For example, being able to see two live web sites at a time, rather than being forced to use clunky software tools to jump between open tabs. Being able to use the browser and email, SMS, phone app at the same time is also insanely useful.
Browsing speeds were wildly inconsistent on Sprint's 3G network. Sometimes web sites loaded in the blink of an eye, and other times they took nearly a minute to arrive. The Echo's browser performed flawlessly on Wi-Fi, though.
The Echo allows for about the same level of customization that other Android devices to, although its expanded modes of operation may make it feel like the Echo is far more customizable. When you get right down to it, the wallpapers, ringtones, etc., can all be set to the exact same options as on any Android device.
Most applications from the Android Market will work on the Echo. When used in Single Screen mode, it behaves as any other Android device, so you're covered in that respect. As mentioned earlier, there are only a few apps that support the Simul-Task and Optimized modes. They are already on board, and I didn't see any more in the "Echo Top App" tool on the Echo. Presumably more will become available over time. Any Android app will work in the tablet mode, which essentially just stretches everything out to fill the screen.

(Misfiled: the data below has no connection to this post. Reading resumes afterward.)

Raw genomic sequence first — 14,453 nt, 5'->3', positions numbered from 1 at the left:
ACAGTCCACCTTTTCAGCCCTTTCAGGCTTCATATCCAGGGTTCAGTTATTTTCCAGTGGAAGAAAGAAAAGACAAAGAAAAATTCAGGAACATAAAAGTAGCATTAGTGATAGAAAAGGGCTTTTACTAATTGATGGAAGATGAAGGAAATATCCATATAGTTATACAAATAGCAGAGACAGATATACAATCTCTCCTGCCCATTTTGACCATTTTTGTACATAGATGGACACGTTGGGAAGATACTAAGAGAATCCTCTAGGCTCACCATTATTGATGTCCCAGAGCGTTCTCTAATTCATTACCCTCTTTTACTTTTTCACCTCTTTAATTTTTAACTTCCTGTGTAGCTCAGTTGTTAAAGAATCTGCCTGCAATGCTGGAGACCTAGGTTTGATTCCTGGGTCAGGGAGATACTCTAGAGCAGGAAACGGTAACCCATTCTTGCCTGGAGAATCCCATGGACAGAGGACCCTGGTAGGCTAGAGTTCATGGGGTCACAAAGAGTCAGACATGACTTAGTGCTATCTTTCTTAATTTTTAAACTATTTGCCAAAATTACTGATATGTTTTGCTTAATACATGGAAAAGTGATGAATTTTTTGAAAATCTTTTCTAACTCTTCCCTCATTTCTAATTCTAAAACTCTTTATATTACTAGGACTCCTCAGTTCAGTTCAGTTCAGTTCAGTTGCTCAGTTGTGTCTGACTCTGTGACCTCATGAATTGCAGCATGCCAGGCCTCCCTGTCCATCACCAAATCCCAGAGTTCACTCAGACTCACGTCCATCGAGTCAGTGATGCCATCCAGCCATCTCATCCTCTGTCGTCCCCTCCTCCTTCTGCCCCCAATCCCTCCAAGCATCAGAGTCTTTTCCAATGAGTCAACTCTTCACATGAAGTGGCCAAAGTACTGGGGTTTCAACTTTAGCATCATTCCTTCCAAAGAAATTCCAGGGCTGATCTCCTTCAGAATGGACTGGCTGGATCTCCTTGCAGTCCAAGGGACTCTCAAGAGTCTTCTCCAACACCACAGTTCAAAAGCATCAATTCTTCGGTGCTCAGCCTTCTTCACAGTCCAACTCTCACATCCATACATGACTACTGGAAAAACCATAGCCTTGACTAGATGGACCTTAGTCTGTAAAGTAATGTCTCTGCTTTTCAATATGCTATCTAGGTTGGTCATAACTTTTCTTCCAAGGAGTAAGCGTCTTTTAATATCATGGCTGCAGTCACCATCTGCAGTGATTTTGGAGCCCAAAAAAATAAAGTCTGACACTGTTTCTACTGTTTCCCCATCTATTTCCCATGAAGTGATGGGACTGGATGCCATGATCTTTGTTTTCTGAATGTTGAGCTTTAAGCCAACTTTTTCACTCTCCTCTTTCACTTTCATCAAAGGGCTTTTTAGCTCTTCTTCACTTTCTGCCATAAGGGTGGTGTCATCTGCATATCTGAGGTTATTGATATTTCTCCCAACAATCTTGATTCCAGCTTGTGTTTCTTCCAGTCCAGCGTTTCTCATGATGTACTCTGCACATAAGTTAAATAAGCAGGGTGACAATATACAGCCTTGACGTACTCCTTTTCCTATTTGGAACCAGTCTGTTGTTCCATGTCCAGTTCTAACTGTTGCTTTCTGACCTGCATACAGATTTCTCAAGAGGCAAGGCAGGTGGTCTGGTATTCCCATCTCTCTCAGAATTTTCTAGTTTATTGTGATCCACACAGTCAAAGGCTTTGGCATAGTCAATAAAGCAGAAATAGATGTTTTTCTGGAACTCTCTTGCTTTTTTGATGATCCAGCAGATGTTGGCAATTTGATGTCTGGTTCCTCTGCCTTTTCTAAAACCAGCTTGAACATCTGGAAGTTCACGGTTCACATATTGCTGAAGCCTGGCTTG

The Echo can connect with mono and stereo Bluetooth headsets with no problems. I didn't encounter any issues when pairing different devices, though sound quality through both mono and stereo headsets was miserable. The Echo can also be used to push pictures (and other files) between devices, such as PCs or other phones.
The Echo offers two options for directions: Google Maps and TeleNav. Both are free. I enjoy Google Maps and think it does a great job of providing directions. TeleNav is a solid alternative, though, and Sprint doesn't charge for its use. Both will get you from here to there with no problems. The TeleNav app also offers voice commands, though they only worked about half of the time.
The Kyocera Echo is certainly one of most intriguing handsets to come along in recent memory. Do two screens make for a better handset? That really depends on your point of view.